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Can Cannabis-Based Medicine Cure Sleep Apnea?

For an issue that is becoming more and more common, cannabis is possibly the key to making it all go away.

by Amber Finnegan

by Amber Finnegan

Obstructive Sleep Apnea (OSA) affects millions of Americans, disrupting sleep patterns and causing a host of health issues. Almost 15% of the American population suffers from OSA or similar sleeping disorders. Fortunately, a cannabis-based drug is undergoing clinical trials with the intent to alleviate those suffering from OSA.

Sleep apnea is caused by shallow breathing or pauses in breath while sleeping. It can cause snoring and uncomfortable, interrupted sleep, and prevents sufferers from gaining the necessary sleep to function properly in their daily lives. When a person suffering from OSA tries to breathe in their sleep, each breath becomes more shallow and uses more energy until the person wakes and the process starts over. Sleep apnea can lead to increased risk of heart disease from the constant disruption in oxygen flow.

The only known cure for sleep apnea is mouth surgery, which can be prohibitively expensive. More frequently, patients undergo treatment managed with a continuous positive airway pressure (CPAP) machine; a facemask worn while sleeping that exerts oxygen pressure to the sinus cavity. This solution is uncomfortable and must be worn nightly to the chagrin of many patients.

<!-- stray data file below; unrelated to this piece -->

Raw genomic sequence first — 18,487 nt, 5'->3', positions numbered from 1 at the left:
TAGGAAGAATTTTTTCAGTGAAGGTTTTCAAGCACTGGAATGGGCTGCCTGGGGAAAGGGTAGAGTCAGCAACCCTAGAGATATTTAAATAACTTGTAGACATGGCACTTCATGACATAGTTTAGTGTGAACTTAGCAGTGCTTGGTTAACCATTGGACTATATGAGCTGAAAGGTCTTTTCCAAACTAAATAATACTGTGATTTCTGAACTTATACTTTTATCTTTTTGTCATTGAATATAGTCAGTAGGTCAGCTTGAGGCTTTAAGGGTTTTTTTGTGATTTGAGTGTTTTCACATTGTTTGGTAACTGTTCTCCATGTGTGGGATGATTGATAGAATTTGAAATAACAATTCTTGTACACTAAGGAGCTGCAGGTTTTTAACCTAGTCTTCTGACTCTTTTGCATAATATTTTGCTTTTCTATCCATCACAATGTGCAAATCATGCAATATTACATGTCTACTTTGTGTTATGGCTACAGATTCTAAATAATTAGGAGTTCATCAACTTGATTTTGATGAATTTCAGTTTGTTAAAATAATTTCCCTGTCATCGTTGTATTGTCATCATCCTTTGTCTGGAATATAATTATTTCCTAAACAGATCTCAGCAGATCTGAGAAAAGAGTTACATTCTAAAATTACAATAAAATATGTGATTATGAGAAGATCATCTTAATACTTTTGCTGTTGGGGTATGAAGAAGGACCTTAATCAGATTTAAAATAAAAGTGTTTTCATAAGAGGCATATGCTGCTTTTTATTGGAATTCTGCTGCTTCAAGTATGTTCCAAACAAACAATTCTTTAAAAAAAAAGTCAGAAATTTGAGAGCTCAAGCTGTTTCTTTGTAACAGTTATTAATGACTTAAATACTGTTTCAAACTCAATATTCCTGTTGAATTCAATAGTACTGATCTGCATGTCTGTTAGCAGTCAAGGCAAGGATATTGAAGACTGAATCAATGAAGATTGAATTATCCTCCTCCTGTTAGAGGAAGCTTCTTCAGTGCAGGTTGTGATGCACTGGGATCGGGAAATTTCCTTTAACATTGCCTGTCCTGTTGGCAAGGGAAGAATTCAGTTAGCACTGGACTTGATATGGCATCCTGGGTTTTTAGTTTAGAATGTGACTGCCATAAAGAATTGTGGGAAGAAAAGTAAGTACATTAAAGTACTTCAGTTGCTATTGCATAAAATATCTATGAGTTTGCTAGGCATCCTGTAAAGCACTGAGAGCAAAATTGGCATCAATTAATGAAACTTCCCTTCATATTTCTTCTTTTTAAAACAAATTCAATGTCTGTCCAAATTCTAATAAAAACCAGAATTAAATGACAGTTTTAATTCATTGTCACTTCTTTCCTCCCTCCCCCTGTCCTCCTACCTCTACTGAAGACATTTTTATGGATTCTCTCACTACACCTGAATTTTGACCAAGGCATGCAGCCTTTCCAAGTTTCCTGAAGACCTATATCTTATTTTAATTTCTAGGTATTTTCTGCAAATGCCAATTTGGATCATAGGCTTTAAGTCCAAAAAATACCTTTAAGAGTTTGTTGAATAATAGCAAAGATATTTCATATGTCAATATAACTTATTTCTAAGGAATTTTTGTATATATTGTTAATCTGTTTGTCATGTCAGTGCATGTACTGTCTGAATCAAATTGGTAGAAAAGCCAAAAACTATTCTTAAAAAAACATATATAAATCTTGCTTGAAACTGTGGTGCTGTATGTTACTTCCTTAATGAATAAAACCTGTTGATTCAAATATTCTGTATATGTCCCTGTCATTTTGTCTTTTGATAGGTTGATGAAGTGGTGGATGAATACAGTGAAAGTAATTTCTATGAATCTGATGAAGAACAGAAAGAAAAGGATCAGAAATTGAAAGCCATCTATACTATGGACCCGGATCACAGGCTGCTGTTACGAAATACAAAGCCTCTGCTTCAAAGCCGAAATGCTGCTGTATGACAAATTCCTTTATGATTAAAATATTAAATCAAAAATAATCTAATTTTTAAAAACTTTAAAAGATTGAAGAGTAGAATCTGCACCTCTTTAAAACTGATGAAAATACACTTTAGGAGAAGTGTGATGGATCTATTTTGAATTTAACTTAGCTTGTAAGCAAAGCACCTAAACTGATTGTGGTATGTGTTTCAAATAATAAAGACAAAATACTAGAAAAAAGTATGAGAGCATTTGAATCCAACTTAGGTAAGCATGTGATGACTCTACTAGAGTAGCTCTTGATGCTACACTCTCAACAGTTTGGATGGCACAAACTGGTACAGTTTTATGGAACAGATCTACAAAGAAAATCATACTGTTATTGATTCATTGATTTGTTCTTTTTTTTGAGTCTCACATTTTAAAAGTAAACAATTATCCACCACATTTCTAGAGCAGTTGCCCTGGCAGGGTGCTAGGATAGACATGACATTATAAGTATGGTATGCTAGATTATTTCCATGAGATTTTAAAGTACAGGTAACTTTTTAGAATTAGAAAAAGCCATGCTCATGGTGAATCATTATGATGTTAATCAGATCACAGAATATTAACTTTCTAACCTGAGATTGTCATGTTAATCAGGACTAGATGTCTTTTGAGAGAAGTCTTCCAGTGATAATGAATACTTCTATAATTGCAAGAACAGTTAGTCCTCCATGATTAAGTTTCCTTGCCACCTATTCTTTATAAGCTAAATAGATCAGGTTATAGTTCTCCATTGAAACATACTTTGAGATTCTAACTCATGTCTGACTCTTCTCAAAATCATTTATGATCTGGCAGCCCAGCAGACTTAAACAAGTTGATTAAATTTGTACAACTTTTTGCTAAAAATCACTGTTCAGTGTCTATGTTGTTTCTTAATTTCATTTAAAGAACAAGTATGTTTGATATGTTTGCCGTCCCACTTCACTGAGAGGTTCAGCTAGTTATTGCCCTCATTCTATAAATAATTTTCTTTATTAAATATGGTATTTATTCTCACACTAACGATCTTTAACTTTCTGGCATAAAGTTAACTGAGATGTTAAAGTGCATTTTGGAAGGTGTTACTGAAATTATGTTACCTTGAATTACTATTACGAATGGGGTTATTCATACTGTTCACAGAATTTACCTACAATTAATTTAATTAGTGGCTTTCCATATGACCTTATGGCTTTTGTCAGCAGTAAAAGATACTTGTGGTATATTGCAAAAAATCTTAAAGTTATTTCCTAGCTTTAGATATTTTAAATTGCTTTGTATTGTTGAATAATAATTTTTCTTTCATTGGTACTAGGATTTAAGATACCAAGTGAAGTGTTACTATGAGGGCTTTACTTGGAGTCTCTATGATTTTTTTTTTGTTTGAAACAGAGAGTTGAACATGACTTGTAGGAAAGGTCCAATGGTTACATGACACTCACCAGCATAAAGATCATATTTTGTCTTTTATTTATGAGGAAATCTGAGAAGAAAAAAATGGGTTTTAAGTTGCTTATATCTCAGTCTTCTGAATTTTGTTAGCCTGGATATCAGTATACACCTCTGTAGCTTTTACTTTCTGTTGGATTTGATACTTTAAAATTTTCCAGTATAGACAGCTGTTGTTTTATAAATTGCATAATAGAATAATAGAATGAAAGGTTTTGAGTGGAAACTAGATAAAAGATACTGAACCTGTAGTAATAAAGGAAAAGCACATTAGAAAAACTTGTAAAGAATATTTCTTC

Soon, however, an alternative treatment option may become available.

The cannabis-based drug Dronabinol seeks to offer a less cumbersome treatment compared to CPAP machines obsolete, making sleep for OSA sufferers much more flexible. Dronabinol is currently being tested by cancer patients to treat nausea and vomiting and to help with weight management. It has been discovered in trials that a positive side effect of the drug is keeping airways open during sleep.
 
clinical trial, involving seventeen adults who suffer from OSA revealed a short-term positive and consistent increase in the flow of air to the lungs when Dronabinol is taken in small doses. The study showed, “no degradation of sleep architecture or serious adverse events,” which means it only displayed a positive affect.

The clinical trial’s conclusion was that, “Dronabinol treatment is safe and well-tolerated in OSA patients…and significantly reduces AHI in the short-term.” AHI, the Apnea Hypopnea Index, is used to measure the severity of OSA, and a low AHI is best.

Dronabinol would be the first drug treatment for sleep apnea and could help millions of people easily get the deep sleep they need to function properly while also reducing their risk of heart disease.

The company RespireRx Pharmaceuticals Inc., formerly known as Cortex Pharmaceuticals Inc., is currently undergoing a Phase 2B Clinical Trial of Dronabinol. The study consists of “120 patients, double-blind, placebo-controlled clinical trial...for use in the treatment of OSA during the third quarter of 2016.”

After the trial is completed, if the results are concurrent with the first trial, RespireRX will need to gain the Food and Drug Agency (FDA) approval before Dronabinol will be able to find its way into the medicine cabinets of OSA patients.

Although the trials will not be completed until the end of 2016, this medicine could be readily available by 2017. Considering the positive outcome of the first trial, the prospect of success is high.


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Amber Finnegan

Amber Finnegan is a political and lifestyle blogger and photographer. She has a BA in History from San Francisco State University and currently lives in Portland, Oregon. She is a staunch believer in legalization of cannabis and encourages socially responsible living. Follow her on Twitter @i8veggies.



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